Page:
To assess the students’ knowledge of the basic surgical instruments setup on the Mayo stand or a back table at the commencement of minor general surgeries, a theoretical test was performed. This test consisted of 10 MCQs (e.g., item No. 1: on which part of the table do you place a cutter or dissector instrument) developed by five researchers (instructors of surgical instruments). The qualitative content validity of the test was approved by 10 OR faculty members and its qualitative face validity was satisfactory as determined by 10 students with similar characteristics to those of the target population. In order to evaluate the internal consistency and stability of the test, a test–retest analysis was done with a 12-day interval. In doing so, 30 OR technology students who were not supposed to participate in the main analysis took part in the test, and satisfactory results were obtained by Kuder-Richardson 20 (KR20, r = 0.76) and Intra-Class Correlation (ICC, r = 0.81) . The theoretical test was performed for the students of two groups in 15 min on the first and last days of the additional session through an online synchronous system under the same conditions. To decrease the possibility for random answering, correct answers were displayed at the end of the test and the order of questions was set randomly. The students’ scores were recorded by a blinded professor. It is worth mentioning that scores one and zero were assigned to correct and wrong answers, respectively. Therefore, the total score range was from 0 to 10, with higher scores indicating greater knowledge of the surgical instruments setup.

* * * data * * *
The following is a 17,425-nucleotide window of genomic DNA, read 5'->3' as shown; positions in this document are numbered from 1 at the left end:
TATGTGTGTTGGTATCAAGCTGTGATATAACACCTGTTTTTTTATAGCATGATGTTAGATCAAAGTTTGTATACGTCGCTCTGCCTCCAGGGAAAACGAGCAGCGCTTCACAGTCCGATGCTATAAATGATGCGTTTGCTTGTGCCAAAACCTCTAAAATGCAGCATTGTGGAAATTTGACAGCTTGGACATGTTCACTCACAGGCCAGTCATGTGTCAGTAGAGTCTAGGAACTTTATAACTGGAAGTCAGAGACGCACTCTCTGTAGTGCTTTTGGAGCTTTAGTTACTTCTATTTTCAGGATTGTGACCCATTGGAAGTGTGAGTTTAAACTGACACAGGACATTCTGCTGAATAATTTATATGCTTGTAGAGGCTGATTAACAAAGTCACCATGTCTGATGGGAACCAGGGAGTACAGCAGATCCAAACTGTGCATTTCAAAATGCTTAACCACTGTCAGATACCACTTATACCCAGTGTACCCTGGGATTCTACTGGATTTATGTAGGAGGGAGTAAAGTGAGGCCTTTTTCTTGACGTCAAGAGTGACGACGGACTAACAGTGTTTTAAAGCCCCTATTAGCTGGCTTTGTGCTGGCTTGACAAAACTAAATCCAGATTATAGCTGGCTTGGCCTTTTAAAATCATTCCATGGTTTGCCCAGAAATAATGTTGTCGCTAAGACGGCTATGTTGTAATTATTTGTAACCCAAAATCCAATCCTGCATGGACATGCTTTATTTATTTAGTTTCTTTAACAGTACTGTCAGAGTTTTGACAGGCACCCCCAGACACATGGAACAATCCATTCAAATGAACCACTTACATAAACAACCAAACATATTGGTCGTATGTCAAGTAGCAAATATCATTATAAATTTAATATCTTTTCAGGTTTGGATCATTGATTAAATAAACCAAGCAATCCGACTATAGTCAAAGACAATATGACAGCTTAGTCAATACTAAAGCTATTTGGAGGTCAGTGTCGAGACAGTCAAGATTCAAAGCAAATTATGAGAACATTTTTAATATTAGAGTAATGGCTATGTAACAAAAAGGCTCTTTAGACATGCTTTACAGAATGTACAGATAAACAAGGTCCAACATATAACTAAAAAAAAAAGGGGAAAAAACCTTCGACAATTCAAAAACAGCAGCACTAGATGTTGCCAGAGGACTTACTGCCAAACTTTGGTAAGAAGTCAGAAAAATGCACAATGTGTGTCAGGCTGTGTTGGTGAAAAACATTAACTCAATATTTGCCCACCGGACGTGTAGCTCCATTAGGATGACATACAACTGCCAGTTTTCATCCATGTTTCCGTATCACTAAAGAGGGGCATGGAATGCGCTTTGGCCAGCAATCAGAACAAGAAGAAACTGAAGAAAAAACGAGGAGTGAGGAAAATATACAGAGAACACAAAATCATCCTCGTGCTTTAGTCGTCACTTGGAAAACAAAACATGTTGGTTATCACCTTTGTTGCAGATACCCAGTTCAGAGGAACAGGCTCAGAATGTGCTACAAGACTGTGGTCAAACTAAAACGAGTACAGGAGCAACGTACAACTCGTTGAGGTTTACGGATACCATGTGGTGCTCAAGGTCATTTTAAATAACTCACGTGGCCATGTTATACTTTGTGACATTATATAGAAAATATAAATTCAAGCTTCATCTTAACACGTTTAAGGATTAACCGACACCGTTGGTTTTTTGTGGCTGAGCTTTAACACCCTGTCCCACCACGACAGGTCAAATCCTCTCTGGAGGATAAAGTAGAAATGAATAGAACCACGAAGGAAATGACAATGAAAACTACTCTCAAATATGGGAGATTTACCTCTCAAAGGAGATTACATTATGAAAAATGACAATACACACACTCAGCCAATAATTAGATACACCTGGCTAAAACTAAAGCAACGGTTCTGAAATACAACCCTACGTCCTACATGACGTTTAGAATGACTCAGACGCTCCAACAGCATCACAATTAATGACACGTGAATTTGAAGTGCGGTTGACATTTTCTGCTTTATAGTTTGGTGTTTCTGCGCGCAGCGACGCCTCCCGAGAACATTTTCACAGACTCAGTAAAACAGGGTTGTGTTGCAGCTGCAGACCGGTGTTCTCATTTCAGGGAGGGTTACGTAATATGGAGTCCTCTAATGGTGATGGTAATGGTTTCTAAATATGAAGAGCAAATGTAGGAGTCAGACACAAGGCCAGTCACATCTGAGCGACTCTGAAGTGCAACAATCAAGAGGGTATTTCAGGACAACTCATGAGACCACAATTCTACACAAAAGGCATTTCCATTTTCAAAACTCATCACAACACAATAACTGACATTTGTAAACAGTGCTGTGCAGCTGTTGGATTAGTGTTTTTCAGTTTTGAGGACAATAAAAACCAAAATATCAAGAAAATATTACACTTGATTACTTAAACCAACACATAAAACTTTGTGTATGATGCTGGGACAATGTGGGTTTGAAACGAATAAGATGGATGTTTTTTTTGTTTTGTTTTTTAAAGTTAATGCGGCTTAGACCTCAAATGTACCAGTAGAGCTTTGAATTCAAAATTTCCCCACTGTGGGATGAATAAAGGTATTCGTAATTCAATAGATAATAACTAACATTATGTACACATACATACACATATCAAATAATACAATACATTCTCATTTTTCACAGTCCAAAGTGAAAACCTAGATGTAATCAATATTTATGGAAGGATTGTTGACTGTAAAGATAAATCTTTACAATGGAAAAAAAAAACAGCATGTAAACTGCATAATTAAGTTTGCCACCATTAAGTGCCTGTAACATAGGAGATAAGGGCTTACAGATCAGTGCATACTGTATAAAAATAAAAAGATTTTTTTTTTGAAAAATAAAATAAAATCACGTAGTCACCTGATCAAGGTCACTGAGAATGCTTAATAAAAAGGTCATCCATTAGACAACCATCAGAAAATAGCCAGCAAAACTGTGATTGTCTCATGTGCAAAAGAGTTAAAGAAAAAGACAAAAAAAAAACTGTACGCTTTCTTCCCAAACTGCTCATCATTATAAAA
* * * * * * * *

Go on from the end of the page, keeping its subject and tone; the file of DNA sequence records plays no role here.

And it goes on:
The students’ performance on the surgical instruments setup on the Mayo stand was evaluated by an Objective Structured Clinical Examination (OSCE) one week after the end of the additional session. The OSCE was performed in a single station in the corresponding university under the same conditions. Accordingly, the students were asked to set up instruments on the Mayo stand within seven minutes. This time was considered based on the time allocated in the “assessment mode” of the “PlaSurIn” game. Also, to ensure that the time allocated for OSCE was adequate, a pilot OSCE was run before the real OSCE for four second-semester OR technology students, who were not included in the main analysis. During the OSCE, a blinded rater recorded the students’ skills using an OSCE form, which addressed the four items of time, score, error, and bonus. In this regard, time, score, and bonus were considered based on the variables presented in the “PlaSurIn” game , while error was regarded as a new variable in the current study. Time was considered as the remained time for setup completion. Score was defined as the total score obtained out of 100 by summing up the instrument’s classification scores calculated by multiplying the number of instruments in a classification by the importance score of that classification, as follows: 1) retractors: 2 × 2.5 = 5, 2) hemostats: 6 × 2.75 = 16.5, 3) others: 10 × 2.75 = 27.5, 4) graspers: 7 × 3 = 21, 5) cutters and dissectors: 7 × 3 = 21, and 6) needle holders: 3 × 3 = 9. Error was considered the total number of errors in setting up the instruments in their correct positions, which could range from 0 to 35 (Fig. 2). Finally, bonus was defined as the correct positioning of all the instruments in a classification. Considering the six classifications, the number of bonuses could range from zero to six.